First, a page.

Asbestos is a group of naturally occurring fibrous silicate minerals belonging to the groups of serpentines or amphiboles. Asbestos was widely used during the 19th and 20th century until the 1970s when public recognition of the health hazards of asbestos dust led to outlawing in mainstream construction and fireproofing in most countries. Structurally, the asbestos of chrysotile type has a two layered system where the first sheet is composed of SiO4 tetrahedra organized in a pseudo hexagonal network and the second one is composed of MgO6 octahedra. For the asbestos of amphibole type, the structure is more closed and the chemical reactivity will not be the same.
At present, the consequences of asbestos molecules interactions with human tissues have been well documented. In fact, its carcinogenic nature has been explicated beyond doubt. Therefore, since much of asbestos used during the early years spanning to the late 1970s in the modernized world still exists, it is imperative that an approach that could inert asbestos be developed.
The development of a process for eradicating all types of asbestos waste is a real challenge. Fortunately, a recent publication has demonstrated that it is possible to treat compact asbestos waste with two thermochemical treatments. Indeed, the study also confirmed that the use of acid allows for the dissolution of the inorganic matrix of waste as well as the chrysotile fibers. Regrettably, the study did not give direction regarding the valorization of solutions obtained after the acid and alkaline treatments. To address this, a group of researchers from the Charles Gerhardt Institute Montpellier at University of Montpellier, National School of Chemistry of Montpellier: Dr. Gael Talbi, Dr. Martine Cambon and Professor Olivier Cambon; proposed a complete recycling process of asbestos-containing industrial waste. Their work is patented and is currently published in Journal of Material Cycles and Waste Management.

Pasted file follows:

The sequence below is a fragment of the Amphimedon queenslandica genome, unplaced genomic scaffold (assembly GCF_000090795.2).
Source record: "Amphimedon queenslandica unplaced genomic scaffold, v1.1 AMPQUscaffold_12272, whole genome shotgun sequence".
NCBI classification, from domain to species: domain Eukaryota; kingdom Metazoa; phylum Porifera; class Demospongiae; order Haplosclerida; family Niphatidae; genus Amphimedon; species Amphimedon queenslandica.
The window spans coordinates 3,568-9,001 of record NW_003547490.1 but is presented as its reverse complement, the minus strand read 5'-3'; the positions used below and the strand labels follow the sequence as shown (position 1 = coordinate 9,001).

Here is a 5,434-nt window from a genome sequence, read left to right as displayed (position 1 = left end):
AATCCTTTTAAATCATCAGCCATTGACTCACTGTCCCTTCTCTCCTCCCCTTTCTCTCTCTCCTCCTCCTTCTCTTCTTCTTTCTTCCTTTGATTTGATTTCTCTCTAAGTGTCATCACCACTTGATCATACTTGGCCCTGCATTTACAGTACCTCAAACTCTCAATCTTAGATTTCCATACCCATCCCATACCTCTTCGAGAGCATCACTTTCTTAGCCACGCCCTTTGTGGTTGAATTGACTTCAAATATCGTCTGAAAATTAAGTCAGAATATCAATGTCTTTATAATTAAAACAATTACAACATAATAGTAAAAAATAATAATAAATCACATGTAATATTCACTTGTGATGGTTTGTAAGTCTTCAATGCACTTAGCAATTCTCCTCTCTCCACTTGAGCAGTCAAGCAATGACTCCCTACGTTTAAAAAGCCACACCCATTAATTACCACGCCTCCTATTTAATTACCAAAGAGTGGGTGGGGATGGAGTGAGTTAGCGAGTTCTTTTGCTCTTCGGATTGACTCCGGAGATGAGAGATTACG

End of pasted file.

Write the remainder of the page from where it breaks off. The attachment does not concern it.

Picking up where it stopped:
In a nutshell, their approach entailed; first, the characterization of a friable waste to determine what kind of asbestos was present in the waste. Next, the researchers concentrated on the destruction of waste in optimal conditions so as to limit the loss of energy. To be precise, the chrysotile-containing wastes were treated with nitric acid solution leading to the generation of pure silica and an acidic solution. Alkaline treatment using sodium hydroxide was also used in the case of waste-containing amphiboles.
Essentially, a basic solution of silica was obtained. All in all, the researchers then proposed a first valorization route which entailed precipitation of the ions dissolved in the acid solution and a second with the synthesis of a zeolite using the solid silica resulting from the acid treatment and the solution coming from the alkaline treatment of the amphiboles as sources of silicon.
In summary, the study demonstrated that nitric acid treatment was able to destroy the structure of the serpentine-type asbestos (chrysotile), in their pure form or inserted in different type of inorganic waste. Remarkably, the approach allows for the destruction of wastes of high density having a low fiber content (roof tile and pipe seal) but also the low-density waste with a high fiber content (flocking). Better still, from waste containing chrysotile, pure silica powder with fibers and aggregates were obtained. Overall, Professor O. Cambon and colleagues described a virtuous cycle for destroying hazardous materials like asbestos and by transforming them towards materials with added value.
G. Talbi, M. Cambon, O. Cambon. Virtuous cycle of destruction and total recycling of pure asbestos and asbestos-containing waste. Journal of Material Cycles and Waste Management (2019) volume 21: page 1167–1176.Go To Journal of Material Cycles and Waste Management (2019)
G. Talbi, O.Cambon, M. Cambon. Asbestos waste destruction and valorization method. International Patent: WO/2019/038502, 28.02.2019.